Lawrence Hall is the name of a building (the Lawrence Hall of Science) and a professor (Lawrence Hall of Physics). The second came to the Berkeley Monday Faculty Lunch Forum to argue that there is empirical content to the Anthropic Cosmological Principle.
What is this principle? Put it this way. Suppose somebody asks you why the universe is pervaded by an 80-20 nitrogen-oxygen gas mixture, or why it is 300K outside. The answer is that the universe isn't like that but that where you are is like that because if you wet surrounded by chlorine gas or in a place where it is 400K you--and all life like you--would be dead. Our confidence in these "anthropic" explanations is strong because we can point to places we know of that lack the 80-20 atmosphere--the asteroid belt--and places where it is not a shirtsleeve 300K--Cambridge, Massachusetts.
Can this anthropic principle be applied to more fundamental issues? Can we say that the mass of the d quark is what it is because if it were 20% lower than the neutron would be absolutely stable and there would be no stars? We cannot see any places in the multiverse where the mass of the down quark is lower, but our predecessors did not know about the asteroid belt and other places lacking an 80-20 atmosphere, and the anthropic explanation for why there is oxygen around for us to breathe was just as valid then for them as it is for us. Is it doing science to use this anthropic principle--or is it just meaningless and tautological? After all, pretty much everything in the universe has to be the way that it is for there to be a physicist with the same name as a building talking in the Seaborg Room of the Berkeley Faculty Club Monday at lunchtime--start with Lawrence Hall as your premise, and you have "explained" everything, in some sense.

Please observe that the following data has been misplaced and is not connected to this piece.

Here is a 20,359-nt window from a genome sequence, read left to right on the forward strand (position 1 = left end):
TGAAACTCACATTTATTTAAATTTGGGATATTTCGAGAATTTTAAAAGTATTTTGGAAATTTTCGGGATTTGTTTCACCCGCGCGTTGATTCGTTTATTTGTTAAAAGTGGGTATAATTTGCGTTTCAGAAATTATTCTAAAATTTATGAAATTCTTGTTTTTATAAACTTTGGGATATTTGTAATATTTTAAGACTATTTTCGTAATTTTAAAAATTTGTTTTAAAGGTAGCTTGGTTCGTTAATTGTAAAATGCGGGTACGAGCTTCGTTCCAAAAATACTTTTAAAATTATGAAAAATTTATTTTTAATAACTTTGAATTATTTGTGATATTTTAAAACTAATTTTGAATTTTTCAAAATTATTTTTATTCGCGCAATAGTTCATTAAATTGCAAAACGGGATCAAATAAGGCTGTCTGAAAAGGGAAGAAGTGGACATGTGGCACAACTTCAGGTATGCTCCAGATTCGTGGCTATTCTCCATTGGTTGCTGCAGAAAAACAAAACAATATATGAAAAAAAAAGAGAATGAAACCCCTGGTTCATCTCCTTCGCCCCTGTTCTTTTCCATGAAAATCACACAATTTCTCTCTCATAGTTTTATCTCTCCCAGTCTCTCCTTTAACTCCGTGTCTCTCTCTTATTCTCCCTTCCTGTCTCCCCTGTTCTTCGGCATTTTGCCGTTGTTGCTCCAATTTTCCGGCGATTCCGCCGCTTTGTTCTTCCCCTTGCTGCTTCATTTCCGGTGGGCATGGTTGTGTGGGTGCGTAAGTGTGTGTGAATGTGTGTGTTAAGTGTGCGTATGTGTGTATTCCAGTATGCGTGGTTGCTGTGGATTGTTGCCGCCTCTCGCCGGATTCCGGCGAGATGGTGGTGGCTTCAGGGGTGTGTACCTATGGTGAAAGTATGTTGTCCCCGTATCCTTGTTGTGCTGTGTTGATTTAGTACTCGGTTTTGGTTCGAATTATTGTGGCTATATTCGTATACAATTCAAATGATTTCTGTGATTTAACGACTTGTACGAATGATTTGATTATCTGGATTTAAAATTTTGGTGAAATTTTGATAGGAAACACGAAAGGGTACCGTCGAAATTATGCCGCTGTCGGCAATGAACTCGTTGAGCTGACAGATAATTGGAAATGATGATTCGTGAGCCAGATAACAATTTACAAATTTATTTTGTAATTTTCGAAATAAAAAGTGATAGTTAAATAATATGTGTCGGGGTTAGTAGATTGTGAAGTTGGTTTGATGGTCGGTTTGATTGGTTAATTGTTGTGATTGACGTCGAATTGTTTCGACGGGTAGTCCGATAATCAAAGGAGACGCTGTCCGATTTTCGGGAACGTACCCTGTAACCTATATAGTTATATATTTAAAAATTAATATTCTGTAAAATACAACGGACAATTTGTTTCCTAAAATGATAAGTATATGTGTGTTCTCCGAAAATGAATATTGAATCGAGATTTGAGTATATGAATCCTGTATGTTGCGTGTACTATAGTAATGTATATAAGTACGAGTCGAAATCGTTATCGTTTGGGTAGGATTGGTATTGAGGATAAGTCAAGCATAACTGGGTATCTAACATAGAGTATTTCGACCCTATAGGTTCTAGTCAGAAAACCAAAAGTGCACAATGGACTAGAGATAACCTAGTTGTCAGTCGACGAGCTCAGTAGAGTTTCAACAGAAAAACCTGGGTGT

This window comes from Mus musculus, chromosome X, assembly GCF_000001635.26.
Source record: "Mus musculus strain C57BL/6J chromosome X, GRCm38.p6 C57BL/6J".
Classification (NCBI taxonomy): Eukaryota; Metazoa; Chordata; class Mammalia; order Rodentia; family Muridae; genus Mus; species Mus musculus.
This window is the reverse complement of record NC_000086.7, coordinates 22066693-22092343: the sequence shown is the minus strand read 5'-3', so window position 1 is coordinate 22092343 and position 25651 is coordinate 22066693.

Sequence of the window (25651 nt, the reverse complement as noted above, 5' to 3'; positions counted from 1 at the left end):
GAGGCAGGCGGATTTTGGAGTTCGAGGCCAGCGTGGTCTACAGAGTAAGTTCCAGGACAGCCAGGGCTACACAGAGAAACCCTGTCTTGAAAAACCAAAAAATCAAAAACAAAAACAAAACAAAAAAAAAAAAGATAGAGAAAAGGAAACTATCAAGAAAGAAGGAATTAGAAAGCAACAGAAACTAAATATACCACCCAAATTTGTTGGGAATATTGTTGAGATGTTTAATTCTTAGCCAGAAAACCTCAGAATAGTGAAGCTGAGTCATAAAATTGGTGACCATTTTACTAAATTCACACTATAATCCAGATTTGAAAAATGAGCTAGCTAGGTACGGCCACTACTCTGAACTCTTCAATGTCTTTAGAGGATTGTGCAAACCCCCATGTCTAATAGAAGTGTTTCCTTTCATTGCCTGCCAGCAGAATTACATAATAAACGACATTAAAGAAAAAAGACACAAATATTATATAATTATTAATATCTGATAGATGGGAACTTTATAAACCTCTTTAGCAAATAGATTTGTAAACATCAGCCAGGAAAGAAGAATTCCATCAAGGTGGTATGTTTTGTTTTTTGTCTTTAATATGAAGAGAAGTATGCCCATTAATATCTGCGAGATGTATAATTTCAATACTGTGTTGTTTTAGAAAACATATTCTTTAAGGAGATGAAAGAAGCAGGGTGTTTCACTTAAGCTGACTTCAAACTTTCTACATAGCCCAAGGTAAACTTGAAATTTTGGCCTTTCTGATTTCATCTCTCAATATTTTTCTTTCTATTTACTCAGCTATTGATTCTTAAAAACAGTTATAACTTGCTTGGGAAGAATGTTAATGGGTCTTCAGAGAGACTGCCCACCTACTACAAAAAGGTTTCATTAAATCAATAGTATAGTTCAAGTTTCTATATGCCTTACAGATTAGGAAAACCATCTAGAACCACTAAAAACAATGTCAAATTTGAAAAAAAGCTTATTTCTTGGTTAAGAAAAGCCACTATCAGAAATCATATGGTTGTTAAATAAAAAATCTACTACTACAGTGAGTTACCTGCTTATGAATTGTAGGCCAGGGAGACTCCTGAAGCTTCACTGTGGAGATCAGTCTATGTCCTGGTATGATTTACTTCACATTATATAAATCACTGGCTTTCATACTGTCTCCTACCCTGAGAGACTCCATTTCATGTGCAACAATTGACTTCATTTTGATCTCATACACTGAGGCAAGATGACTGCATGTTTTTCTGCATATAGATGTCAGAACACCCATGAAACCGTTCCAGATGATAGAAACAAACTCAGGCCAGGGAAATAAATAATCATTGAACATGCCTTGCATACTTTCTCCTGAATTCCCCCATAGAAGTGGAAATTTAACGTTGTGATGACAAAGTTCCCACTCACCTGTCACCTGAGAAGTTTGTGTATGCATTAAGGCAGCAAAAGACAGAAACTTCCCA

Lawrence Hall thinks that there is empirical content, and his argument goes like this:
The section of the multiverse that we are in has picked its version of the laws of physics through some process.
We describe the laws of physics by picking theories and parameter values.
The way we describe does not match one-to-one to the way this part of the multiverse picks the parameter values.
Therefore there is a probability pressure gradient out there as we look at possible free parameter values for our theories--either low values are much more probable for this part of the multiverse, or high values.
So, from our perspective, we would expect to find ourselves in a part of the universe that seems "close" to catastrophe--we should expect, over and over again, to do our calculations and then exclaim: "Wow! We are lucky that parameter X isn't 20% lower (or higher) than it is! If it were, then we couldn't exist!"
If we find over and over again that our part of the multiverse appears to us, given the way we describe parameter values, to be remarkably close to a knife-edge of fundamental change and disruption is an empirical prediction of the anthropic cosmological principle.
Thus it is testable, and we are testing it.